The rest of “Gloria” unspooled into a lusty arrogant snarl, a sexually predatory stomp spattered with self doubt and entitlement in equal measure, so full of life and desire and bewildered neediness that I could barely breathe in its presence (unaware then, of course, that I might have been merely switching deities). This was loud and tumultuous and even ugly (Lenny Kaye’s reedy, scratchy guitar work, the ragtag harmonies of the chorus), but never mean, never cruel. Back then, I had no idea who wrote this song. I heard the irrelevance of gender in her naked yearning. A part of me awoke that never went back to sleep.
The rest of the album went by in an ecstatic blur. Anticipating a parallel melding of punk and reggae in my own country by about a year, “Redondo Beach” washed like a lilting sweet wave of death and loss. “Free Money” was a rock ‘n’ roll dream of freedom. “Break It Up” was surreal melodrama, Tom Verlaine’s guest guitar shriek striving to claw its way to some alternate heaven devoid of cruel gods, while the theme of transcending your allotted place in life through sheer aching need (“I could feel my heart, it was melting / I tore off my clothes, I danced on my shoes / I ripped my skin open and then I broke through”) continued to entice and drag me over the dreary slate rooftops, the smokestacks and the gasworks, the dull brick tenements and the grey peeling warehouses to somewhere with ... possibilities. Just as the longer semi-spoken-word song-poems “Land” and “Birdland” promised (the former’s “Up there is just a sea / Of possibilities”), with their alternately becalmed and frenzied spindrift tidal swells of music and rich pregnant tumble of real, muscular language. “Elegie” was a closing sigh, a quick sidelong glance and tearful nod at those who had fallen by the wayside while chasing those very same possibilities.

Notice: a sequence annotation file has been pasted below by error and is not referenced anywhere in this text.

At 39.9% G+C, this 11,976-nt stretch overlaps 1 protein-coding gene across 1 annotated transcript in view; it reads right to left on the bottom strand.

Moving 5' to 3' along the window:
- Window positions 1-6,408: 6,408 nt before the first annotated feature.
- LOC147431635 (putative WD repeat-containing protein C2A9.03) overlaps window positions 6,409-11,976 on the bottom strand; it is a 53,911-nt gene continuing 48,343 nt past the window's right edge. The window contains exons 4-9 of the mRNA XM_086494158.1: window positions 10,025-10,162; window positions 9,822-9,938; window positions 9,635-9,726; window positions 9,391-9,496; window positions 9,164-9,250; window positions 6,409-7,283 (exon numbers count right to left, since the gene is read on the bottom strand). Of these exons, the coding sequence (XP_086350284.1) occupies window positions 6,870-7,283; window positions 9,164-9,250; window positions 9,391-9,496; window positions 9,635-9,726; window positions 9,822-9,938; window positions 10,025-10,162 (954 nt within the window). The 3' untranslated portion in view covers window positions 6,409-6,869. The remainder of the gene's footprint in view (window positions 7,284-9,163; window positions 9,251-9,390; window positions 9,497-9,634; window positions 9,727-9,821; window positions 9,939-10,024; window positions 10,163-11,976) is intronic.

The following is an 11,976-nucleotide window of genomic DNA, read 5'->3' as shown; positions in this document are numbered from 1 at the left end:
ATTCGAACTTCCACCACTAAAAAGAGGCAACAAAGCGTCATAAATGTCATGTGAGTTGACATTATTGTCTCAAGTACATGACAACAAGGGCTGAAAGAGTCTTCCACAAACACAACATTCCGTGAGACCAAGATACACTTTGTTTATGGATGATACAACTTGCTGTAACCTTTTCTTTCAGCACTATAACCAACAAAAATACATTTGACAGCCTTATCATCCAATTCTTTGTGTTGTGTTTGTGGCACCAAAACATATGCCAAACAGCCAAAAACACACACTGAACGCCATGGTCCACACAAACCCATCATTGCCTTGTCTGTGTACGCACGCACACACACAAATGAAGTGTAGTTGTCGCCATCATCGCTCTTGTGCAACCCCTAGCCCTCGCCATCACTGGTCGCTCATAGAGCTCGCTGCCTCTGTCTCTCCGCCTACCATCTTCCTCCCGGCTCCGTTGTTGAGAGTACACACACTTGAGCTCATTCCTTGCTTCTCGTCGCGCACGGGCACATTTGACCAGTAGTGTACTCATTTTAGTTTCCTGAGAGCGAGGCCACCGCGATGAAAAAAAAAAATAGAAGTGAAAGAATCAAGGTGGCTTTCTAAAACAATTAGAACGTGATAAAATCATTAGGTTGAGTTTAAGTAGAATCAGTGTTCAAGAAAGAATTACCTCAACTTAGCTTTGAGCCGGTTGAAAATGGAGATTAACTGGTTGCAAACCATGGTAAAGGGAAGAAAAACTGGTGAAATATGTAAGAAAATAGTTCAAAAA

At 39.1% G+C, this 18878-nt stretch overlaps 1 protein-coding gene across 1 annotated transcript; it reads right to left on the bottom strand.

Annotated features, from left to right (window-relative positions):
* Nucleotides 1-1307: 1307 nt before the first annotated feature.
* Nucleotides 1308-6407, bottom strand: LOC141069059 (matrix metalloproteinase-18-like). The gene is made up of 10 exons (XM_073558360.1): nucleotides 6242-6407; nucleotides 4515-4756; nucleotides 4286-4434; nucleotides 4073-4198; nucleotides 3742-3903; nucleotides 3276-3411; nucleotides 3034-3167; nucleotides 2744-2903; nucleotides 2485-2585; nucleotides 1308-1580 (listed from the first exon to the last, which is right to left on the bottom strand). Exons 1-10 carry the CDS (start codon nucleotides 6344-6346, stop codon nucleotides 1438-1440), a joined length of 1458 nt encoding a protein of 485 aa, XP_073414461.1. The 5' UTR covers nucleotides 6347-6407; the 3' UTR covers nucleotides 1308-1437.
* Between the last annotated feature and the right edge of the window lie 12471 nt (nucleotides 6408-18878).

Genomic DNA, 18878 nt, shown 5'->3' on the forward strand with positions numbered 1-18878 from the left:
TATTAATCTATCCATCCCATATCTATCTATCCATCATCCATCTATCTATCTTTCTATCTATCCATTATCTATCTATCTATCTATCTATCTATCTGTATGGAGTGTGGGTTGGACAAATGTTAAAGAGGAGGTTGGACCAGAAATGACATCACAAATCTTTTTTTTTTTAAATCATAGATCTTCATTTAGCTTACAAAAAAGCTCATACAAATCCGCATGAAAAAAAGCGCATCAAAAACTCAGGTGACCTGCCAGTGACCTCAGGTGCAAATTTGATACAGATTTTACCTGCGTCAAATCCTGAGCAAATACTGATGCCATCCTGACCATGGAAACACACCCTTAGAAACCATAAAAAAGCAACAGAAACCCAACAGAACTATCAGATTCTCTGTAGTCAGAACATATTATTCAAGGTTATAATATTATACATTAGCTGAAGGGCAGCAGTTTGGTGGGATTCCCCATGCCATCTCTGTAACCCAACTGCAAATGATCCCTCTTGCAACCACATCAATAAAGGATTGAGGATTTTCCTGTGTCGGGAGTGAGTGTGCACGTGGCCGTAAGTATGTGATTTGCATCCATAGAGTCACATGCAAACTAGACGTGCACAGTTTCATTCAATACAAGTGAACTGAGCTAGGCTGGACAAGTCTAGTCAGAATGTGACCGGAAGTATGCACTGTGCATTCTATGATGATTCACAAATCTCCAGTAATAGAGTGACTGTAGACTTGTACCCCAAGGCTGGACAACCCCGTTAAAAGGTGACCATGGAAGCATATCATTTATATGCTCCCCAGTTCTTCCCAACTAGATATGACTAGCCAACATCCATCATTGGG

As haphazardly great as the band were—Kaye on lead guitar, Ivan Kral on rhythm guitar and bass, Richard Sohl on piano, and Jay Dee Daugherty on drums—there was always Patti: cajoling and imploring, coaxing and keening, snarling and panting, ring mistress of a mongrel prodigy circus troupe. Throughout, her voice could be warm, strident, horny, sneering, harsh, celebratory, hoarse, desperate, cool, wretched and angelic.
I never understood all the Rimbaud references back then, or the pseudo Beat poetry, or the proto-sampling of “Land of a 1000 Dances”. I might have just vaguely discerned the Hendrix love on “Elegie”, but I had no idea who Television were, or who producer John Cale was. Or even Van Morrison. Yet, in my fashion, I got it. And never let it go. There came a day when I left England for good. I doubt that would have happened without the sea of possibilities Horses opened up.
But back then, my friends sometimes teased me about this contrary, androgynous record I so earnestly championed. Yet within a year, most of them would embrace the equivalent impulse emanating from within our own shores. The Pistols, the Clash, the Vibrators, the Buzzcocks, the Damned, Siouxsie and the Banshees. Within a year, my granddad did indeed die, in that pivotal 1977. And I would move on eventually, too. Yet a part of me remains in awe of that awkward scrawny kid with a bad leather jacket, torn drainpipe jeans and scuffed Doc Martens, clutching his grungy copy of Horses like it was a prayerful ticket out of there. And in a strange way, it was. It allowed me a dream of life.